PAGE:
All gifts, large or small, help to safeguard wildlife habitat, local food supplies, clean air, and water, and preserve our Western culture by allowing families to maintain the tradition of ranching. Thank you for helping the Rangeland Trust in protecting what matters.
An initial survey identified more than $25 million of opportunities to support vital Rangeland Trust activities as it continues to grow as a respected land trust serving far more than ranchers.
All Californians benefit from protected wildlife habitat and grasslands, improved air and water quality, and open landscapes unsullied by uncontrolled development.
GENERAL SUPPORT (ANNUAL)
Unrestricted support allows the Rangeland Trust leadership to respond to basic operating needs, and provides basic funds for staffing, travel, and infrastructure. The General Funds are unrestricted and can be applied where needed most.
CURRENT PRIORITY PROJECTS
The Rangeland Trust has identified several priority projects on our list:
Rock Front Ranch | San Luis Obispo, Santa Barbara Counties | $600,000
Located in the Cuyama Valley, 25 miles northeast of Santa Maria, the ranch’s 350 acres include a natural wildlife corridor from the Cuyama River but is threatened by conversion to intensified agriculture. It is habitat to 22 rare plants and up to 35 special status animals, including the California red-legged frog.
Preserve Varian Arabian Horse Ranch | San Luis Obispo County | $2.5M
This 190-acre historic Arabian horse ranch is in the path of intense development from rapidly expanding viticulture activity and subdivision housing projects. A $2.5 million conservation fund to purchase the development rights will create an easement to preserve the heritage of the most important Arabian ranch in America.
This ranch will continue in operation by present management until it is sold (by special estate plans) to a suitable buyer. All proceeds from the sale and other related funds will belong to the California Rangeland Trust to be leveraged for conserving other working ranches in California.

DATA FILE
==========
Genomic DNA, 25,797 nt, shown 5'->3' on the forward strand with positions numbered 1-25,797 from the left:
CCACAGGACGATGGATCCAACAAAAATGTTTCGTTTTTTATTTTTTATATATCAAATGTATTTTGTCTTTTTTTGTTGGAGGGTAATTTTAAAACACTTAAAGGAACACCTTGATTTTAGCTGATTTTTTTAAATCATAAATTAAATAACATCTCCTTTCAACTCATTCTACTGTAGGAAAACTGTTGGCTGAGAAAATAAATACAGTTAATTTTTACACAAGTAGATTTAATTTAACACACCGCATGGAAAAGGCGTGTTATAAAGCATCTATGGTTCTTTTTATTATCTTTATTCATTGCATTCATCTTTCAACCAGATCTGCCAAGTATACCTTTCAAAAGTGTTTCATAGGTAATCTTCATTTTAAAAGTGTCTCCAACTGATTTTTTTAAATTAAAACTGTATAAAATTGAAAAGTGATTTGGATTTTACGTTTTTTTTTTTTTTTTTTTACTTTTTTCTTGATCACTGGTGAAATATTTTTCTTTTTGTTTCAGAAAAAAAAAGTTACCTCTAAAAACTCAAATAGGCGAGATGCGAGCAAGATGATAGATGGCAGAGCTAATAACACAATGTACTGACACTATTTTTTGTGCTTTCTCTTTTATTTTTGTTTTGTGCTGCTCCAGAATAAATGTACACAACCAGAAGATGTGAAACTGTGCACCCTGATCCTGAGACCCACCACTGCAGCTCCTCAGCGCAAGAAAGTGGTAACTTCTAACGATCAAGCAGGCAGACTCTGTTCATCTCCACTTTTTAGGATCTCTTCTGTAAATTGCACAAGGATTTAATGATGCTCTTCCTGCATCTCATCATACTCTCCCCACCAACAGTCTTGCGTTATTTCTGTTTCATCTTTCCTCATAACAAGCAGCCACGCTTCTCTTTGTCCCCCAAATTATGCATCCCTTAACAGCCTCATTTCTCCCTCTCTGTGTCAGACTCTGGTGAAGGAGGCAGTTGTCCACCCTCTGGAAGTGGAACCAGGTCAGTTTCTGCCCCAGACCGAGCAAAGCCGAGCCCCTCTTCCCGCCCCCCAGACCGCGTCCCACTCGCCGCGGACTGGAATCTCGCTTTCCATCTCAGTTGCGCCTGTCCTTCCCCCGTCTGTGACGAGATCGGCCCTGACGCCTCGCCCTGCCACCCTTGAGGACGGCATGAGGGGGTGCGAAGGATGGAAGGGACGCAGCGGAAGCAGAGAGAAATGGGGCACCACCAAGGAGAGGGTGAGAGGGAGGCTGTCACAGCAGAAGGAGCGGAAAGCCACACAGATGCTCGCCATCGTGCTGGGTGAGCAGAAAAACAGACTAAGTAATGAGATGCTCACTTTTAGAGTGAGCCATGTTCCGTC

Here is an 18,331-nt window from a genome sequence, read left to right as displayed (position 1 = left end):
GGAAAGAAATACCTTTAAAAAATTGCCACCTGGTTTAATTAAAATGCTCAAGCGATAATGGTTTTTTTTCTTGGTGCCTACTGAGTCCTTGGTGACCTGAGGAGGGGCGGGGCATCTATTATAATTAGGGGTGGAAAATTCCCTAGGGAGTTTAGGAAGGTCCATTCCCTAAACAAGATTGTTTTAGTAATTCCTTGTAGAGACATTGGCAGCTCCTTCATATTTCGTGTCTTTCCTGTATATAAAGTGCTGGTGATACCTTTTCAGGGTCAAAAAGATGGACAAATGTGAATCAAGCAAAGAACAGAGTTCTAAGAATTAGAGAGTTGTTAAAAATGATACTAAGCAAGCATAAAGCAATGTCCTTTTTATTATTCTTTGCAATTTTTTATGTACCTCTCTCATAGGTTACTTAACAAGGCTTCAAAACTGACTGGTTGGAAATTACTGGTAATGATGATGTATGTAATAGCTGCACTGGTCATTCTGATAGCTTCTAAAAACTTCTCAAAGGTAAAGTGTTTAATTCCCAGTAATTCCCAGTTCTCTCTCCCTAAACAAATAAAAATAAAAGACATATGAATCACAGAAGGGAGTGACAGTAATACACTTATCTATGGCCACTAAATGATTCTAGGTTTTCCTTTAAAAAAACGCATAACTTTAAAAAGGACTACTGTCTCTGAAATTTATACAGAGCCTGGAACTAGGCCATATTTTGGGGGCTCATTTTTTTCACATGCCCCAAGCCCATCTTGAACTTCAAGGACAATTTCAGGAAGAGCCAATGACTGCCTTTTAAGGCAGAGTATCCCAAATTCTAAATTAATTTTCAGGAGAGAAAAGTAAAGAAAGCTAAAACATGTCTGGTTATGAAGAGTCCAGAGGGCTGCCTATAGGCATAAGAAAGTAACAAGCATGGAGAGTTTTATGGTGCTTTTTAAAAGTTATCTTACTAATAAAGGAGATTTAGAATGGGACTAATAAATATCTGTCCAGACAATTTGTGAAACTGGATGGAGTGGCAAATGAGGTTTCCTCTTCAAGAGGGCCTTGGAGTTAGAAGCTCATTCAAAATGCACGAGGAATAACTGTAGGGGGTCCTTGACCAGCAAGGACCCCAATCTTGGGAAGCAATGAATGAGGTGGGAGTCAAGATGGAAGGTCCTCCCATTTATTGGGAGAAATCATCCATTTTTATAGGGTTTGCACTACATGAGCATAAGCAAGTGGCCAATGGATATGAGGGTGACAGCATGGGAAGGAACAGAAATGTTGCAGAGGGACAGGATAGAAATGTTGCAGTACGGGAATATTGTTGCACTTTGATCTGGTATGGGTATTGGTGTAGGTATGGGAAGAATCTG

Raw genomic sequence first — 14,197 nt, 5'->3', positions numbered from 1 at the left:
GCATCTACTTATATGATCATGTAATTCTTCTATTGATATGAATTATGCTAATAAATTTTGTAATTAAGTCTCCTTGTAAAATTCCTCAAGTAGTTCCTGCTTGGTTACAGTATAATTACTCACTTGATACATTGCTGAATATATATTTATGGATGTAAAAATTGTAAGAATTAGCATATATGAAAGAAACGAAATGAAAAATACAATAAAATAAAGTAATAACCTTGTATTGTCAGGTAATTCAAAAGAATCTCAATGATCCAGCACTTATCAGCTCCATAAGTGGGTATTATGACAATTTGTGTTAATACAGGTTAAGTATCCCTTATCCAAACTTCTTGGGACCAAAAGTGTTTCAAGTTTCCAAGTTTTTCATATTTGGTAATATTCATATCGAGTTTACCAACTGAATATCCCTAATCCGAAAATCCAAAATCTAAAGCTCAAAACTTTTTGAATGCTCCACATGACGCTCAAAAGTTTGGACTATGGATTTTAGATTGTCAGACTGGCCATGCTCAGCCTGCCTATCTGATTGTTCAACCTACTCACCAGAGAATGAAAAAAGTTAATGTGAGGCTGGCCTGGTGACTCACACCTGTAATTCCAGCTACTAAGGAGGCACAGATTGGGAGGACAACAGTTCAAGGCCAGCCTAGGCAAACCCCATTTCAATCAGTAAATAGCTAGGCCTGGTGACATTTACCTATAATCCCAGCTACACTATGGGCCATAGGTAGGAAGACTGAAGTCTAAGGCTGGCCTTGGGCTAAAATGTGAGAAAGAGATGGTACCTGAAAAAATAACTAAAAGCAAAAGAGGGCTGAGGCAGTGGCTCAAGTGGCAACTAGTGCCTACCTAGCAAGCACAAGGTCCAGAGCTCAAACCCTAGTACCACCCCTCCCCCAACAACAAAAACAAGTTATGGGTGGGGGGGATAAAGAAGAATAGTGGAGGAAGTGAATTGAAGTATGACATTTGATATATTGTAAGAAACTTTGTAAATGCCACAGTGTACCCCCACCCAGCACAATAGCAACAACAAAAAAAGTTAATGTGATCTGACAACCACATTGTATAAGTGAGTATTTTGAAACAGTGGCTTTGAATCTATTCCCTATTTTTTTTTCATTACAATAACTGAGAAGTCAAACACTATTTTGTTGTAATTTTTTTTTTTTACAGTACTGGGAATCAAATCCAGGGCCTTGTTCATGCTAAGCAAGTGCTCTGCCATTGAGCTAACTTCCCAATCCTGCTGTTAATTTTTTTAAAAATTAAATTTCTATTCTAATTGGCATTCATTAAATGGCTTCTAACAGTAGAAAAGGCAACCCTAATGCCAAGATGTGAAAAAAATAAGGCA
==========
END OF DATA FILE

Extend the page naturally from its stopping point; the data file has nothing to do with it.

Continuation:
OUTREACH FUND (ANNUAL GOAL) $100,000
Education is a vital part of the Rangeland Trust’s work. Funding would create opportunities for a targeted outreach effort to bring urban and suburban adults onto a working ranch to see first-hand its immediate and longer-term value to the people living and working in California and the vibrant habitat ranches provide for California’s wildlife.
Funding also would be applied to bring youth onto a working ranch to take part in the concepts and responsibilities of ranching, observe farm-to-table processes, and learn about career options within agriculture including ranching.
SUSTAINABILITY FUND $1.5M
To ensure that existing easement projects are stewarded in a responsible and timely manner, this fund can be applied to long-term monitoring or tapped when land trusts are tested in new ways. Savings from projects can be banked for unforeseen circumstances and to ensure seamless operations during challenging times.
CEO DISCRETIONARY FUND $60,000
This fund gives Rangeland Trust leadership the opportunity to act to hire a consultant, run a feasibility study, or take advantage of an unusual situation that would help move the organization forward.
The Rangeland Trust operates in an efficient and cost-effective manner, with a lean staff and large program tasks. An endowment of $21 million will cover core operating costs (approximately $1 million a year) and help guarantee its ability to manage its increasing acres under conservation—while likewise continue adding valued rangeland in perpetuity.
The Rangeland Trust has been highly successful in its first 20 years with ample access to public funds. As reliance on private funding increases, having a sound Endowment in place is part of its solid future plans—forever watching over California’s rangeland for generations yet to come.
DEMONSTRATION RANCH FUND $2.5M (a future project)
The Rangeland Trust’s successful Ranch Tour program demonstrated the value of maintaining a working ranch property where students, adults, and families can take part in hands-on ranching experiences. The site would be leased to an area rancher or ranching family and provide ongoing annual income to the Rangeland Trust. While there will be ongoing educational programs taking place on this site, parts of the ranch could be used to test and evaluate programs for both ranchers and others who live in or work in California. The profit would provide another source of revenue to help support additional projects.